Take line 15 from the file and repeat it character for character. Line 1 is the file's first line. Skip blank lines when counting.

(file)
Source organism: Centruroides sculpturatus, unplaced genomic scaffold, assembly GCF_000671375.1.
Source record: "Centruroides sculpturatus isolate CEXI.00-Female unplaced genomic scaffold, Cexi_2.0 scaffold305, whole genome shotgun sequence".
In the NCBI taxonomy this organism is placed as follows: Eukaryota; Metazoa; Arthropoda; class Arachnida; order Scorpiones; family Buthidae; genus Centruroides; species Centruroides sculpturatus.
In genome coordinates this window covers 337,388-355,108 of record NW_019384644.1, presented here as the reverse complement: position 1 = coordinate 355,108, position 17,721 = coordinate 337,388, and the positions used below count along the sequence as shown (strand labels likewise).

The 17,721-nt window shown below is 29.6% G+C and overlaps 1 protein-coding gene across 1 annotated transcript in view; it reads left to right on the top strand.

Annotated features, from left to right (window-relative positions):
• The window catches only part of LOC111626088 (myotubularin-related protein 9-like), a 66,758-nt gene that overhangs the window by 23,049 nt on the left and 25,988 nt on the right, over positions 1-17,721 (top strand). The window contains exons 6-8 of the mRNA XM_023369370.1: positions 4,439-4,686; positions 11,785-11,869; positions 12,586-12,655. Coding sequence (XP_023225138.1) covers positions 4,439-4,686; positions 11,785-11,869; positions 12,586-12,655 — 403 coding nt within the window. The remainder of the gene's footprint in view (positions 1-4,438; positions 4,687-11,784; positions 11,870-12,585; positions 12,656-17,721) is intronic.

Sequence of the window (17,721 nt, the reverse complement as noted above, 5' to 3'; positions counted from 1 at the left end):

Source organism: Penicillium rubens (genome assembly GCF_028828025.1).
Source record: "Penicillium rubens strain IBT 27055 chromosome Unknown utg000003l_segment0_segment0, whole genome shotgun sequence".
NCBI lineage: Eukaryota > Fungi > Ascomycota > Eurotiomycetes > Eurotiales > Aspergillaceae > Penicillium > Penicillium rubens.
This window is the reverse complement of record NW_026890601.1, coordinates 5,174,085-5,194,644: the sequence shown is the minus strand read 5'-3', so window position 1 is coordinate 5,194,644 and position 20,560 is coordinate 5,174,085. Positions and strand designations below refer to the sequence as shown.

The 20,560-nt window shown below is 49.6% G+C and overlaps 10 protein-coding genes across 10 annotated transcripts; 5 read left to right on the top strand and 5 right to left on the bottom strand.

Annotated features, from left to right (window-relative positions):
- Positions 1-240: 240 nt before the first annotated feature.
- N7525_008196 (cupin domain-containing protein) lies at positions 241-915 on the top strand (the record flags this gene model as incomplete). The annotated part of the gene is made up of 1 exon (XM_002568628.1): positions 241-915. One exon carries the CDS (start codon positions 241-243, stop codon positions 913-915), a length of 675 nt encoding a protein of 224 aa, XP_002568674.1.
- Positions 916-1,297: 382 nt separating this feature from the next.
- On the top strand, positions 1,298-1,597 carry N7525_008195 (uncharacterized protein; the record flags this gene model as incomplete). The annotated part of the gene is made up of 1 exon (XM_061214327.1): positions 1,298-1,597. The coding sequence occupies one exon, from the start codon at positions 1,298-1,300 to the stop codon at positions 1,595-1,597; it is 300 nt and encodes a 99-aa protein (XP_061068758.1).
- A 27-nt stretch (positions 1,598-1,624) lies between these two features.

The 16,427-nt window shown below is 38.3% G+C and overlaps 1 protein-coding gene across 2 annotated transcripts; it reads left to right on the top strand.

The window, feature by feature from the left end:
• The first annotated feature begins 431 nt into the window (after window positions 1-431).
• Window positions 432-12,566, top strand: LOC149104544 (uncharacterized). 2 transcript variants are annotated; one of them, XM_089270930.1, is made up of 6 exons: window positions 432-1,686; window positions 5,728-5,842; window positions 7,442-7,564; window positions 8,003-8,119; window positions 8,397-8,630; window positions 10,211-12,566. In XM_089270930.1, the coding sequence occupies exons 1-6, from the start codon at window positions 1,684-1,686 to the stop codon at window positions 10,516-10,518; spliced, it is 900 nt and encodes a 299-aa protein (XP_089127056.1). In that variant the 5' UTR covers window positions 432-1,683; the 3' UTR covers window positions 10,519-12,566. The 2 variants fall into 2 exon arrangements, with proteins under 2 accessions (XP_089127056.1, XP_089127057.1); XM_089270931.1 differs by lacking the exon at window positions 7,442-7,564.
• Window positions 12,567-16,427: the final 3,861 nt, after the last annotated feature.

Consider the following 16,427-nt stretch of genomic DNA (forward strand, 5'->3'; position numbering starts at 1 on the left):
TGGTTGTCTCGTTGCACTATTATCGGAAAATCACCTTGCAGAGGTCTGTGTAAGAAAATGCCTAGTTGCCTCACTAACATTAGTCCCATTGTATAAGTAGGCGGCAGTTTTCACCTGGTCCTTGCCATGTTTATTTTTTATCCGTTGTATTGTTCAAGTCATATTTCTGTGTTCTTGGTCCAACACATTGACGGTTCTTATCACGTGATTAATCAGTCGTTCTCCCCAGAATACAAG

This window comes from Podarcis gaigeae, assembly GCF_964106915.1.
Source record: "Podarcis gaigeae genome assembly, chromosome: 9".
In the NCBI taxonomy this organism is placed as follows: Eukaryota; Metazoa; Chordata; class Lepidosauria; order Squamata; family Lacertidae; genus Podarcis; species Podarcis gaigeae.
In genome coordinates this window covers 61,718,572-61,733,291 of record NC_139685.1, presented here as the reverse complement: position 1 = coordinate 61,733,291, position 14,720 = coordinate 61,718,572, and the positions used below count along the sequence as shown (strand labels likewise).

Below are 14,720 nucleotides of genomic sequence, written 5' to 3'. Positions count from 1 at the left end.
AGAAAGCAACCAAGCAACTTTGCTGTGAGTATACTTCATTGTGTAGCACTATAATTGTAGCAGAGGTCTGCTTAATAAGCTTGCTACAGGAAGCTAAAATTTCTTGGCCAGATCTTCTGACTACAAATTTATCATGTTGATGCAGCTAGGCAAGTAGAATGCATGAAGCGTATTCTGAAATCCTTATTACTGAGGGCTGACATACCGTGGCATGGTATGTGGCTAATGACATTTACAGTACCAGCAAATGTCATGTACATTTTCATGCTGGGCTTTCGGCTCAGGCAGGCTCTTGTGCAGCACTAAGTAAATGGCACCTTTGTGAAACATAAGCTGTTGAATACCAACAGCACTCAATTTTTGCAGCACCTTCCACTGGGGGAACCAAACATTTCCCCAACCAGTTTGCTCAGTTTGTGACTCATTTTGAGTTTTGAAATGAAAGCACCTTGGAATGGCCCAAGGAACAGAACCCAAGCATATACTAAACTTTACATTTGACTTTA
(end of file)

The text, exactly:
- Positions 1-240: 240 nt before the first annotated feature.